Black lawmakers in Springfield look to take on criminal justice reform, systemic racism in lame duck session

Sparked by the unrest that followed the killing of George Floyd, the Legislative Black Caucus will introduce four bills next month to address inequities and other issues in Illinois.

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Illinois Senate Majority Leader Kimberly Lightford, D-Maywood, in May.

Illinois Senate Majority Leader Kimberly Lightford, D-Maywood

Justin L. Fowler/The State Journal-Register via AP file

Sen. Kimberly Lightford said Wednesday she’s lost a lot of sleep trying to create an agenda that the Legislative Black Caucus, and her colleagues in the General Assembly, could unite around.

“I thought over and over again how to make sure that it was all based on data and facts and that it was solid, because I’ve been a legislator too long to not understand the nuances,” Lightford, the current chair of the Legislative Black Caucus, said. “This time there was an opportunity to leverage the moment of unrest that led our caucus to come together, more unified than ever, to take action.”

Comparing this year’s agenda and planning process to policy plans of previous years, Lightford said caucus members wanted to engage their colleagues and “make sure we’re learning” together.

At 5:30 p.m. Thursday night, the caucus is holding a virtual online forum for residents to weigh in on their plans.

The idea behind their agenda was to address the question: “What impedes the growth and prosperity of black Americans?” Lightford said.

Following the unrest that followed the killing of George Floyd by police in Minneapolis, the Maywood Democrat said in an interview that the first thing caucus members “acknowledged” was the need for criminal justice reform.

Lightford, the Senate majority leader, said the group plans to introduce four omnibus bills — one for each of the pillars outlined in their agenda — when legislators convene Jan. 13, ahead of the swearing in of new members.

Those four pillars are criminal justice reform, violence reduction and police accountability; education and workforce development; economic access, equity and opportunity; and health care and human services.

The caucus had subject matter hearings throughout the early fall and has had its own meetings with advocacy groups from all sides to craft and draft the legislation, the senator said.

Among other things, the bill on criminal justice reform will address intervention and conflict de-escalation, limiting the circumstances where use of force is justifiable and officer wellness. It will include a statutory restriction of qualified immunity, a legal exception that keeps police officers and other public officials from being personally liable for constitutional violations.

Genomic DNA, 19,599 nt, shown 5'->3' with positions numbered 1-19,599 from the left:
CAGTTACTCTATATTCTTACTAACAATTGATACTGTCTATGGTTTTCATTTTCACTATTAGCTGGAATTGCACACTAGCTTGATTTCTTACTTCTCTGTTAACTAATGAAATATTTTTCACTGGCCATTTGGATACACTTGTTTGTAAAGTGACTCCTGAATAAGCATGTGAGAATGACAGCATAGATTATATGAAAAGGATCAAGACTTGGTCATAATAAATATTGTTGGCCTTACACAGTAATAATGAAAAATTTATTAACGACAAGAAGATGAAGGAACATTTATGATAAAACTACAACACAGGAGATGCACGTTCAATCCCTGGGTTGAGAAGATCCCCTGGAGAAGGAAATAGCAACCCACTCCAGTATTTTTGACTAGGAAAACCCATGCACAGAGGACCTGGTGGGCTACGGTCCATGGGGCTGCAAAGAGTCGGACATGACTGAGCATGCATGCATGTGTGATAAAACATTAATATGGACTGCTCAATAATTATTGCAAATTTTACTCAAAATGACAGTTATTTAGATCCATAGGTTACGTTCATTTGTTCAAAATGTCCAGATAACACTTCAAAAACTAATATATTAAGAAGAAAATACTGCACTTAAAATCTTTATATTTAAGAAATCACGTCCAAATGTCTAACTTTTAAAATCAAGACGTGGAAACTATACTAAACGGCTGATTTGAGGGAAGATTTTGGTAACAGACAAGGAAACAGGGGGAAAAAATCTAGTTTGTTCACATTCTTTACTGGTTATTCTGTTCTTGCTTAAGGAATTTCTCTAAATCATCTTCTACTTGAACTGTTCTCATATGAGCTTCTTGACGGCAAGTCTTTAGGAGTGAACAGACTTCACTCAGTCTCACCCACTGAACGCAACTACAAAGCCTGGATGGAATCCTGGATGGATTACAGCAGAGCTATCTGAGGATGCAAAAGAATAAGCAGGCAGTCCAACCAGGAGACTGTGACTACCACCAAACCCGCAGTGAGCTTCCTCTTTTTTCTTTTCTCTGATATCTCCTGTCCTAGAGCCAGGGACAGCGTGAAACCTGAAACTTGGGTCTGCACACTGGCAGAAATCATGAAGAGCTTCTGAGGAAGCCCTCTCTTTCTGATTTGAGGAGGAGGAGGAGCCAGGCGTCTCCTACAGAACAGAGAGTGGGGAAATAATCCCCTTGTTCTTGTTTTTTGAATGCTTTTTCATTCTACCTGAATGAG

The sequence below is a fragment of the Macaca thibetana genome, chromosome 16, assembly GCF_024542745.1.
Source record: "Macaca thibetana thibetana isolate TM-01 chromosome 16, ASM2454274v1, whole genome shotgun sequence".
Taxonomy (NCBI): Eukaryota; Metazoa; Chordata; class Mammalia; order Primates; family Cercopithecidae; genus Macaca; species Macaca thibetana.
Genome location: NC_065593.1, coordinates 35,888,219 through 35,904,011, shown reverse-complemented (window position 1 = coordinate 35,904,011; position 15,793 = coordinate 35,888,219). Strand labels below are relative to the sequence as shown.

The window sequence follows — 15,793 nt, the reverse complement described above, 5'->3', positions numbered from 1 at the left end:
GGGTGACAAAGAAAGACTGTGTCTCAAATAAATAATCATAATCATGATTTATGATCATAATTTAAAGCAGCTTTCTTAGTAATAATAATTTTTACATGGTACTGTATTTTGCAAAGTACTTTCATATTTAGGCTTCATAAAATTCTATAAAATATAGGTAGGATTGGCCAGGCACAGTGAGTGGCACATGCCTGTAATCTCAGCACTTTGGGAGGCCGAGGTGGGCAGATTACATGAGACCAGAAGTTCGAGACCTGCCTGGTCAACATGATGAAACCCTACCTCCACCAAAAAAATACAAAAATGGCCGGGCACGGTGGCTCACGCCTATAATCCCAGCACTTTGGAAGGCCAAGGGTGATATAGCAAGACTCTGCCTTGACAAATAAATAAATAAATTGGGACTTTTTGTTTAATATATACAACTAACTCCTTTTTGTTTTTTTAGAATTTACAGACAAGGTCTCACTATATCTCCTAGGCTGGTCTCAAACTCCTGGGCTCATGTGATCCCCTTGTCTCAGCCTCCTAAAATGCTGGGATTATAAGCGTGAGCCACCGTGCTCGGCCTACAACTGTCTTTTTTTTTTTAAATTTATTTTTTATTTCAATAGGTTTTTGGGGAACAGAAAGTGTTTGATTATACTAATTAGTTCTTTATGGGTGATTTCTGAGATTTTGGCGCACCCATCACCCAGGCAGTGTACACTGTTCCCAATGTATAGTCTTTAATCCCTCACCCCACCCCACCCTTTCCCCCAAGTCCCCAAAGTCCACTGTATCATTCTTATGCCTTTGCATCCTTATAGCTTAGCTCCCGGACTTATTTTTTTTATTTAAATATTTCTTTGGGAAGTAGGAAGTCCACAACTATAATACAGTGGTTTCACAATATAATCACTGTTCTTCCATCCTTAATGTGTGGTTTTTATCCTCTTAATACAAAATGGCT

The bill on education and workforce development will include a proposal for Black history curriculum reform and creates an American history commission that will review K-12 standards, requirements and assessments for history lessons. The bill will look at how to “create a well informed, tolerant and equitable society through education and history,” Lightford said.

“We want to do all that we can to make sure we get this right,” Lightford said.

Those bills will be first introduced in the state Senate, Lightford said. The bills for the other two pillars will begin in the House and will be spearheaded by Reps. Sonya Harper and Camille Lilly, who are both Democrats from Chicago, Lightford said.

“We’re building this black agenda focused on these pillars so that we can confirm the foundational causes of systemic racism and oppression across Illinois, in particular in our government and policy, that impedes the growth and progress of the black community,” Lightford said, adding: “We want to address these inequities.”

The caucus will get an overview of the language of the bills before the end of the week and they’ll “take deeper dives” in the next couple of days into the language of the bills, she said.

The senator said she believes the caucus will be successful in passing its agenda. Many of her colleagues in both chambers of the assembly have been engaged with the work, Lightford said.

“I feel very optimistic that we’ll finally begin to embrace our differences and come together in solidarity to end this era of ... systemic racism that has plagued our communities for far too long,” Lightford said.

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